Notes On Getting ESP32 On WiFi

I’m working towards a minimal first draft of my Sawppy rover’s HTML-based control scheme. I tackled client side first because that side had more similarity to my earlier SGVHAK rover control project. I got a first draft by using a Node.js server on my desktop as a placeholder for the ESP32, now it’s time to start working on the real server code. The first step is to learn how to activate an ESP32’s WiFi capabilities in software.

There are many options on how to set up networking between an ESP32 and a browser running on a phone. I decided to start with connecting it as a node to my home network, which Espressif documentation calls “station mode“. I expect this to be easier to develop and debug, but obviously it won’t work for a rover roaming away from home. For that the ESP32 will have to be switched to “AP mode” acting as a WiFi access point. In order to accommodate this, I aim to structure my code so setting up a WiFi connection is its own separate FreeRTOS task, so that I can switch between station and AP (or maybe even more?) variants as needed at compile-time. If I ever need the option to switch between modes at runtime, I can integrate one of the available ESP32 WiFi managers.

To learn about setting up an ESP32 in station mode, Espressif’s written documentation is pretty thin. I had to do most of my learning from their station example, and thankfully it was indeed enough to get my ESP32 on my network. Converting the sample code to a FreeRTOS task I can incorporate into my rover project required more than 2 kilobyte of stack, which is what I had been using as a default. A bit of quick experimentation established 3 kilobytes are enough for the new WiFi task. Right now I’m not too worried about RAM footprint, so I won’t spend time pinning down exactly where between 2 and 3 it needs.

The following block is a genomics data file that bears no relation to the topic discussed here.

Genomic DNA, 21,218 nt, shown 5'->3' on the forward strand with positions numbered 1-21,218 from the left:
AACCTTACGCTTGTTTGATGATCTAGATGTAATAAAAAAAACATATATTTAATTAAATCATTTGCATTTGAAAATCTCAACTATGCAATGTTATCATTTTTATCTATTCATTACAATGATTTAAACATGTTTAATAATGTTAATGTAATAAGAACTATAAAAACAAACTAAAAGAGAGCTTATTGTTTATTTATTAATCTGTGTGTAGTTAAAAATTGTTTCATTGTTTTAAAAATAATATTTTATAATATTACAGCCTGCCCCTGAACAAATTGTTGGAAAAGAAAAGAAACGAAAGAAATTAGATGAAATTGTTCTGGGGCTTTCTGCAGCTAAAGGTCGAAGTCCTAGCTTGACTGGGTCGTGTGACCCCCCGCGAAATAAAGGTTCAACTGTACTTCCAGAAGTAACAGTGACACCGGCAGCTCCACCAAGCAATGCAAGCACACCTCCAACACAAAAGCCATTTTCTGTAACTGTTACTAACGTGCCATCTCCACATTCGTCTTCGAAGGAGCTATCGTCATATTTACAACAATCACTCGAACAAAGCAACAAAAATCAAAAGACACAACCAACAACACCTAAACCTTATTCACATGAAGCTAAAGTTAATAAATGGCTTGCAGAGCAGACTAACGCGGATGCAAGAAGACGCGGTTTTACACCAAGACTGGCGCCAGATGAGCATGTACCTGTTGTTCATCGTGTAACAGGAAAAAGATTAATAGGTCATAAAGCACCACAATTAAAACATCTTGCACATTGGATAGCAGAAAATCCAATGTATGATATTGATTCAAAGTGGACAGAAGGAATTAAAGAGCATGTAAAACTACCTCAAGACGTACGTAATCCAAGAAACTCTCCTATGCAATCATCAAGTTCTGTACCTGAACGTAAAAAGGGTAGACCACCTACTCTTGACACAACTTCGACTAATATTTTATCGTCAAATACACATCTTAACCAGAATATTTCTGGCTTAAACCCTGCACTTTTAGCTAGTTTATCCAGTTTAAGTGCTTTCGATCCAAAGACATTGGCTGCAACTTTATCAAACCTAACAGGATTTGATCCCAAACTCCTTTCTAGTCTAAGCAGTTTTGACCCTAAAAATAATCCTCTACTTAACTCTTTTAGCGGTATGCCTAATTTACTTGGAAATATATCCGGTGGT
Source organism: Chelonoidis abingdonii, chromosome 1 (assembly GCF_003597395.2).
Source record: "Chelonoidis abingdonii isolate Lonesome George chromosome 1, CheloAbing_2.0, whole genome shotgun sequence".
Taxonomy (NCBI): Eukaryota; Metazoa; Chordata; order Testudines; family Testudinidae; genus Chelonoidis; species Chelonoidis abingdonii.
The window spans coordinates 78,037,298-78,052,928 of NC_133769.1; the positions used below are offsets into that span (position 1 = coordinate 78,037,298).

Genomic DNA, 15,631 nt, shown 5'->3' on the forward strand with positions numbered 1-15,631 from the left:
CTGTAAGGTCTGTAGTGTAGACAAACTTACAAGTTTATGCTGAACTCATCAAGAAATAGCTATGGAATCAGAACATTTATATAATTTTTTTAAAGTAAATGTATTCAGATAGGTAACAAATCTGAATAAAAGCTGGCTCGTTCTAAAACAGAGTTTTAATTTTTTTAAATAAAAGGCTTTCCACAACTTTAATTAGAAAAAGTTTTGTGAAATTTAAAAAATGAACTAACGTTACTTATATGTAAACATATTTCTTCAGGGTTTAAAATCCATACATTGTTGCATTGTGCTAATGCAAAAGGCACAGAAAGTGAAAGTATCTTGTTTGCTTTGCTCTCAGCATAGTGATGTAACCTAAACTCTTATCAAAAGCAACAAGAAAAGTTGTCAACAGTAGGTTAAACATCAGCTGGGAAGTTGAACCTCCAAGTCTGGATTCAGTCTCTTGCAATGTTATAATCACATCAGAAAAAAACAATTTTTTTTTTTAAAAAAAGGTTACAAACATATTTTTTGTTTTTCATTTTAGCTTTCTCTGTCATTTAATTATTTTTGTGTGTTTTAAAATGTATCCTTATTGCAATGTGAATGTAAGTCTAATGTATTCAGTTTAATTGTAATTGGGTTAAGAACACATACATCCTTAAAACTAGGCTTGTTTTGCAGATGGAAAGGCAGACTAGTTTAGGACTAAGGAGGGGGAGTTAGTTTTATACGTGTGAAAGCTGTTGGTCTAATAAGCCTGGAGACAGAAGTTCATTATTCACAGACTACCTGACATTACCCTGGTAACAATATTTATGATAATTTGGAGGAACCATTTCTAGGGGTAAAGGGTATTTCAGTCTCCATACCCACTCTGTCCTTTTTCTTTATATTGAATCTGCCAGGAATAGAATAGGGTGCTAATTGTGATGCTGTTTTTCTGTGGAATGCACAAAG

One item that I saw and copied without understanding, was a code block initializing an ESP32’s non-volatile storage (NVS) used to store information in key-value pairs. I can infer that ESP32 WiFi stack required some of those values, but I couldn’t find documentation on exactly what was needed. The more obvious WiFi-related pieces of information (like the SSID for my home network and associated password) are in my code, so it must be something less obvious but I don’t yet know what they are.

Events were an aspect of the sample code that confused me for a while. Eventually I figured out my confusion stemmed from the fact I got two items mixed up. One of them is an “Event Group“, which is a FreeRTOS mechanism used here so a piece of code could wait until WiFi initialization completes before they start doing network things. The other mechanism is an “Event Loop” which is an Espressif creation for ESP-IDF. They both had “event” in their name but were completely independent, which was why I got lost trying to understand how the two mechanisms interacted behind the scenes: the answer is that they don’t! So when reading the code it’s important to figure out which “event” we are talking about. The Espressif reference for WiFi initialization events, for example, refers to the event loop.

I’m happy I was successful in connecting an ESP32 to my home WiFi by following example code. Now that it is on the network, I need to make it do something useful.

[Code for this project is publicly available on GitHub.]

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